Food and Drug Administration officials have finalized guidelines that make it easier for pharmaceutical companies to use medical journal articles to promote drugs for unapproved uses.
The final guidelines, which have been criticized by some lawmakers as too lenient, allow companies to distribute articles about their products to doctors — even when they involve uses that have not been federally approved.
The FDA document, posted online Monday, comes just days before the Bush administration turns over power to President-elect Barack Obama's government.
"In the final hours of this administration, political appointees at FDA have given drug companies a long-coveted parting gift," said Rep. Henry Waxman, D-Calif. "This fundamentally undermines the requirement that companies prove to FDA that each new use is safe and effective."
For their part, companies like Pfizer Inc. and Eli Lilly said the guidelines merely reauthorize a long-standing policy that benefits doctors and patients.
"Physicians need timely access to the latest medical information to keep abreast of the best practices in patient care," said Alan Bennett, an attorney representing the pharmaceutical industry.
Companies are not allowed to advertise products for "off-label" uses, or those that have not been cleared by the FDA as safe and effective. However, the FDA has allowed company salespeople to distribute articles about such uses if they are published in a peer-reviewed medical journal.
The law permitting that practice expired in September 2006, and drugmakers have been lobbying the agency to renew it ever since.
The reliability of medical journal articles came into question earlier this year when drugmaker Merck & Co. Inc. was accused of ghostwriting several articles about its painkiller Vioxx, which was withdrawn from the market in 2004 for safety reasons.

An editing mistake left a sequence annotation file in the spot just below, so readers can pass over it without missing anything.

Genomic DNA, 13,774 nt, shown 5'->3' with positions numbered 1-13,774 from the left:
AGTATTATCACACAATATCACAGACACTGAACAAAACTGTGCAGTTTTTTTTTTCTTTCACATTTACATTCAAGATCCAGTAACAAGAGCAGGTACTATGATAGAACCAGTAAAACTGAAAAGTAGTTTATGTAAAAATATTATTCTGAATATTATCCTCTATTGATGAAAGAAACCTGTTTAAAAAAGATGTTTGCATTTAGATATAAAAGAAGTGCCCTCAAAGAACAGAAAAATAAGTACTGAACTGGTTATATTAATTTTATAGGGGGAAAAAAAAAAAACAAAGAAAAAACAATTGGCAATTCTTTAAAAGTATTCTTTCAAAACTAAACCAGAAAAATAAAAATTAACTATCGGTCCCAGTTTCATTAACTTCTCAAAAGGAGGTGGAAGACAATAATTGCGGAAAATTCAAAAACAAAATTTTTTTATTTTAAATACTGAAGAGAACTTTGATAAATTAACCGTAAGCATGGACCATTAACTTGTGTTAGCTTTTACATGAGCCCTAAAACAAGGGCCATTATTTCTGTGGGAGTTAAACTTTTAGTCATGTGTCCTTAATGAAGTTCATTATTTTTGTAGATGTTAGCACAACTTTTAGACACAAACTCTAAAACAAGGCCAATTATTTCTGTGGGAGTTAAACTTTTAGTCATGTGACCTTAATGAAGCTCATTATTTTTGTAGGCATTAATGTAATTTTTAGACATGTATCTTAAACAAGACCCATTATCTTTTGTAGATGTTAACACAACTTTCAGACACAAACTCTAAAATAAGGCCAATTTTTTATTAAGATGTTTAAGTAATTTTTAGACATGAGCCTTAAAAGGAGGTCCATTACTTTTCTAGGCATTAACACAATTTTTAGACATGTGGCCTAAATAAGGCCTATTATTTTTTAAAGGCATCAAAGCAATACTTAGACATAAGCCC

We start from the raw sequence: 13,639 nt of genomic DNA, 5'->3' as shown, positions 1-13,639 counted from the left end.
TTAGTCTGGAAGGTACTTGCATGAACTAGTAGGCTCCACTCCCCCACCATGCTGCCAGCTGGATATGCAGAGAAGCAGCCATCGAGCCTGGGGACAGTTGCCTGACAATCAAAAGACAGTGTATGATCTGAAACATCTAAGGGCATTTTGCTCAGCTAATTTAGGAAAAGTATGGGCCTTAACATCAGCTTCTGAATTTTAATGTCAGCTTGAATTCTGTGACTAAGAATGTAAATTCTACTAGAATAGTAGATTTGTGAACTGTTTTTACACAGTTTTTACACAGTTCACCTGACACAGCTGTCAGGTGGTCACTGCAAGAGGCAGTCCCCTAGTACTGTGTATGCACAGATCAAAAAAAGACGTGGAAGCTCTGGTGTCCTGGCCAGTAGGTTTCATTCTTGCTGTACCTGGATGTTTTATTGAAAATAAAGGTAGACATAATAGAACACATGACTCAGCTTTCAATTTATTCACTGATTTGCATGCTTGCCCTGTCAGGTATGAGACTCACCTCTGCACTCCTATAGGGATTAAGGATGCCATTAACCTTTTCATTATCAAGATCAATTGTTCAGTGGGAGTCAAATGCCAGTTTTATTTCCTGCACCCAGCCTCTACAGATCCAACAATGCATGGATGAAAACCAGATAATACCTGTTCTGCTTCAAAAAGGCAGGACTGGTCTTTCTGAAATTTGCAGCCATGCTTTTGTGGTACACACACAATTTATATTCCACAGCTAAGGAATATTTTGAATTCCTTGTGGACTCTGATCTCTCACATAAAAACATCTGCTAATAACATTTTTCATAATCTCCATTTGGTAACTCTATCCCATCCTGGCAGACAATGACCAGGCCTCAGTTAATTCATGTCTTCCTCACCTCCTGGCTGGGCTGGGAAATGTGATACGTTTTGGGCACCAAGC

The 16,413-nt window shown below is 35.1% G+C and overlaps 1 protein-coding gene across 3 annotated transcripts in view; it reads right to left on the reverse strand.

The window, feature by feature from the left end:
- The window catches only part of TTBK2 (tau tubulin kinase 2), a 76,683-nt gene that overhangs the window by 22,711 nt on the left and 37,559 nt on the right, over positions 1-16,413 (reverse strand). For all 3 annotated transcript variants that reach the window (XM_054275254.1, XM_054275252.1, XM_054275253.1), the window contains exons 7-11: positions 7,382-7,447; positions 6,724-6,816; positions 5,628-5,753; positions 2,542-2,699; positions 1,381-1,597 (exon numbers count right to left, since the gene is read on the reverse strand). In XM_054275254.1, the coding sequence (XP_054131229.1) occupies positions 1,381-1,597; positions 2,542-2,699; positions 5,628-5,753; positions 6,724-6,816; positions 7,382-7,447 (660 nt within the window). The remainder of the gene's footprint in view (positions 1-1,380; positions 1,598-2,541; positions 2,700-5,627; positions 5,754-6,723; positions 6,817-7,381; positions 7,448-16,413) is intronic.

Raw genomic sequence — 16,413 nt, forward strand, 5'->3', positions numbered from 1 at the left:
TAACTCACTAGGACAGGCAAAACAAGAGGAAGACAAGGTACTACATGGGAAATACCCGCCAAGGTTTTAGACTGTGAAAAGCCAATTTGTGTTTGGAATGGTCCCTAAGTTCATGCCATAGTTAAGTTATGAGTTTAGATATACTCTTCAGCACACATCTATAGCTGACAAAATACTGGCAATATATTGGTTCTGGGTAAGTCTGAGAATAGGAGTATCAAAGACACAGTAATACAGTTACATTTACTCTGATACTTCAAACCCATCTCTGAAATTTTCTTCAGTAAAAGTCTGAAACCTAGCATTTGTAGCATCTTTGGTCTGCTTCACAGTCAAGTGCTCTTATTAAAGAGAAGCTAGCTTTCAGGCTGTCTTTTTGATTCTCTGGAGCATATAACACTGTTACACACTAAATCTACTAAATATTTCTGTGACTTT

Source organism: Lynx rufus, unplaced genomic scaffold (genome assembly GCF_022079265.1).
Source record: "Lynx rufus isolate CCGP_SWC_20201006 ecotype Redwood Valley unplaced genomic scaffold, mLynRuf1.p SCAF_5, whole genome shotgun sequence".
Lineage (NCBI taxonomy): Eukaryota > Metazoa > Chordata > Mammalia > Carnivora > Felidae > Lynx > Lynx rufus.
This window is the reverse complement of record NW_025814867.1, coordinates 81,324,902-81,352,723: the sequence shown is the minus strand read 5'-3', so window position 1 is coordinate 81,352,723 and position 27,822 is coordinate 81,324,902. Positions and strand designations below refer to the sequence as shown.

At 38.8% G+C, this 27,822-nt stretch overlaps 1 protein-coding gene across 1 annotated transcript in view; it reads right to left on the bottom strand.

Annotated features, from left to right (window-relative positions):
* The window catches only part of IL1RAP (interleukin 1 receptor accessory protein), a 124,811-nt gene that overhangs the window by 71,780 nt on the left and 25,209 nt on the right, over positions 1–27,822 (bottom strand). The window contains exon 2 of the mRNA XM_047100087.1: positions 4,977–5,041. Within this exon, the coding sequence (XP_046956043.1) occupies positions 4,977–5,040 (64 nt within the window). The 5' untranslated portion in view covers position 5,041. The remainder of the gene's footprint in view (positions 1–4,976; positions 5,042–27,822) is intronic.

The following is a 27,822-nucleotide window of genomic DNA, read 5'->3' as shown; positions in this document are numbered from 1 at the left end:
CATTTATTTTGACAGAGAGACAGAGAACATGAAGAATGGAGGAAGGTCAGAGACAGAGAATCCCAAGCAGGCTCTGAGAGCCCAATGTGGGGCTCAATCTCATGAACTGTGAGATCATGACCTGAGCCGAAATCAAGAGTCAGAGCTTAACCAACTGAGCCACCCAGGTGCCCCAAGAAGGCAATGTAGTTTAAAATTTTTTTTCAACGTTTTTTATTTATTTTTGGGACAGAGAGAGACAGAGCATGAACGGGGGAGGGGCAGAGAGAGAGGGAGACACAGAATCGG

Reports published in the Journal of the American Medical Association alleged that Merck paid academics to take credit for articles which were actually written by the company. Merck denied the allegations, calling them false and misleading.
The FDA said the new guidelines are designed to discourage ghostwriting. Specifically, they recommend companies disclose any financial relationships with article authors and specify authors' affiliations.
Overall, though, the FDA remains supportive of distributing articles about experimental uses of drugs and medical devices.
"The public health may be advanced by healthcare professionals' receipt of medical journal articles ... on unapproved new uses," the agency states. Such uses may even "constitute a medically recognized standard of care," according to the agency.
Democratic lawmakers including Waxman, the incoming chairman of the House Energy and Commerce Committee, have criticized the FDA's guidance, saying it represents a step backward in enforcement standards for the pharmaceutical industry.
Under the expired law, companies had to submit reprints of articles to the FDA before sending them to doctors. That way, the article's accuracy could be verified. Under the new proposal, drug companies don't have to submit articles to the FDA.
Waxman and other Democrats have said the change makes it easier for drugmakers to promote potentially risky medical practices.